A chamber opera in One Act, based on the famous poem by Robert Browning, along with excerpts from four other Browning poems.

for soprano, mezzo-soprano, tenor, baritone, and ensemble of eight strings / 40 min.
Libretto by Tom Dulack.

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Program Note

A Synopsis of My Last Duchess

A party is going on in the palace of the Duke of Ferrara in honor of his engagement to the young daughter of the Count of Tyrol. Madrigals are being sung.

The young fiancée wanders into a picture gallery and inadvertently opens a curtain, behind which is a portrait of the Duke’s late Duchess. She leaves in some confusion when the Duke, arriving with an emissary from the Count of Tyrol who is negotiating the marriage contract, scolds her for opening the curtain. The Duke then explains to the emissary, whose name is Francesco, the story of his marriage.

My Last Duchess - Theodore Wiprud

From the world premiere in NYC, April 23 and 30, 2012

Francesco reveals in an internal monologue that he was the Duchess’s lover, and tells part of the history of the fatal love affair. The portrait of the Duchess comes alive and she furnishes more of their story. Together they sing of a love that will not die.

The Duke, who has suspected the truth, and who still experiences contradictory feelings about his late Duchess, reveals that he ordered her murder—but in terms of such ambiguity that Francesco can do nothing but acquiesce in a marriage contract that may well subject the Count’s daughter to the same fate.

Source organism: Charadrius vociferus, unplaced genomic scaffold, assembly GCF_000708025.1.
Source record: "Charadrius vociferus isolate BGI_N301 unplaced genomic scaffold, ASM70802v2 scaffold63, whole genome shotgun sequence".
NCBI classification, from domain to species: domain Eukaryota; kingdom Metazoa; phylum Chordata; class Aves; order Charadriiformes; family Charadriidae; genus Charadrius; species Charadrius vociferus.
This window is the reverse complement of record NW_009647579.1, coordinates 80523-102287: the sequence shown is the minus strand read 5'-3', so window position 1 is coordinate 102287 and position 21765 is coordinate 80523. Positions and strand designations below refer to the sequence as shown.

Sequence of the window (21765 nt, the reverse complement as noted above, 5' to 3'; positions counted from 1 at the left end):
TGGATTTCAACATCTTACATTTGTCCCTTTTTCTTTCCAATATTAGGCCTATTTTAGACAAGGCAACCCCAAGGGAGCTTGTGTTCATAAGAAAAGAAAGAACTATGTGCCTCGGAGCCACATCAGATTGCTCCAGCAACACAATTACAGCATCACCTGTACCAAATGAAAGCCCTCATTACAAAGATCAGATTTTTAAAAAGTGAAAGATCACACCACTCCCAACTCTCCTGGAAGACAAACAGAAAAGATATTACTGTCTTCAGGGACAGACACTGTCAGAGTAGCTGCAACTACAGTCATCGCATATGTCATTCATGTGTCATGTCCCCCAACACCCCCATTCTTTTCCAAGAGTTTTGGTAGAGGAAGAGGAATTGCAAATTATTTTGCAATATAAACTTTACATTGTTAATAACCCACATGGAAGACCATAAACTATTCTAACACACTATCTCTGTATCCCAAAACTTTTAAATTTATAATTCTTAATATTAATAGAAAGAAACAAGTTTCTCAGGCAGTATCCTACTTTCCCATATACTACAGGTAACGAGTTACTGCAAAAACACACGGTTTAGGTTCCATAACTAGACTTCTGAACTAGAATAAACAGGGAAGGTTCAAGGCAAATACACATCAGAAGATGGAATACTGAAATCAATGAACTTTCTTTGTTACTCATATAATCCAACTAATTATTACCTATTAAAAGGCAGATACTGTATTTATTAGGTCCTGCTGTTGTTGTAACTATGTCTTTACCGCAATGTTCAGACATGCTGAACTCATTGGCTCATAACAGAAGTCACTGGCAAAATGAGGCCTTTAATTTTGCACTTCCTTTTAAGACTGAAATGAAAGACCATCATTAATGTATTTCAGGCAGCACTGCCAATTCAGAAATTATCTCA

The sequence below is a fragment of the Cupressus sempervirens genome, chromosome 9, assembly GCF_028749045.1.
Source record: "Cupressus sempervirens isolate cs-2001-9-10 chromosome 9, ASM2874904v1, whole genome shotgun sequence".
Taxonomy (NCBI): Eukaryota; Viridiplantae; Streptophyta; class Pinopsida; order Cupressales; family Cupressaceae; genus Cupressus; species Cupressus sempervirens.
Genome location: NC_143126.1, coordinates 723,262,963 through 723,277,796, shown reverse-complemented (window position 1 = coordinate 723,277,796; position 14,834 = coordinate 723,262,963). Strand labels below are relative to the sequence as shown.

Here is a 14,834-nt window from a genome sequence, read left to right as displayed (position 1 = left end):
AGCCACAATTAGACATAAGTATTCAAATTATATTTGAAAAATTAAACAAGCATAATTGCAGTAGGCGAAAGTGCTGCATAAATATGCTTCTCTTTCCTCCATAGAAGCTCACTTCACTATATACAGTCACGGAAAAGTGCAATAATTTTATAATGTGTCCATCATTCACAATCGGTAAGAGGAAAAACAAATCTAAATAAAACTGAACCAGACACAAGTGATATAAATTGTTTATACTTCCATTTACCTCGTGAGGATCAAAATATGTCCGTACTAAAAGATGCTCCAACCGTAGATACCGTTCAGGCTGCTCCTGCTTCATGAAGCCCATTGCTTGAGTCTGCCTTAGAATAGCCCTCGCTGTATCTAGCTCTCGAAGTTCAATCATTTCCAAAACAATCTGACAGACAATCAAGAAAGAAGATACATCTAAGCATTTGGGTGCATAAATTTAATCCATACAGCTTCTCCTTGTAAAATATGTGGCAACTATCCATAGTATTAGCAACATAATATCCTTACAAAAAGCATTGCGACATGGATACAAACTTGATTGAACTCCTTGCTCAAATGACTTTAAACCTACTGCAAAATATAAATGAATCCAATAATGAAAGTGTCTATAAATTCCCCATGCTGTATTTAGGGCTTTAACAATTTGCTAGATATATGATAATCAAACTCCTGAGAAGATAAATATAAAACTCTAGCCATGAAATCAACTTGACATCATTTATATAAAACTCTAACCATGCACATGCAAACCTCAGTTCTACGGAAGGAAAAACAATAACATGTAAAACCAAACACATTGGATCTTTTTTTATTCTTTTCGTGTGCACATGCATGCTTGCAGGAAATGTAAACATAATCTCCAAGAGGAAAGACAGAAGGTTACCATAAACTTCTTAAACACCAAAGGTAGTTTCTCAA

—Theodore Wiprud

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An evening of one-act operas that proudly luxuriate in the spirit of the Renaissance.”

—Zachary Woolfe, The New York Times

Composers attempted to express emotions contained in each line, even in individual words of a celebrated poem. Now Wiprud succeeds in this mission illuminated by Browning. A through-composed dramatic monologue is a perfect vehicle for a one-act opera. While familiar airs, often material for the traditional madrigal, are not used in Duchess, lilting melodies and counterpoint are elaborated. Wiprud has given instrumental color an important role throughout. The chamber orchestra was awash in distinctive sounds.”

—Susan Hall, Berkshire Fine Arts

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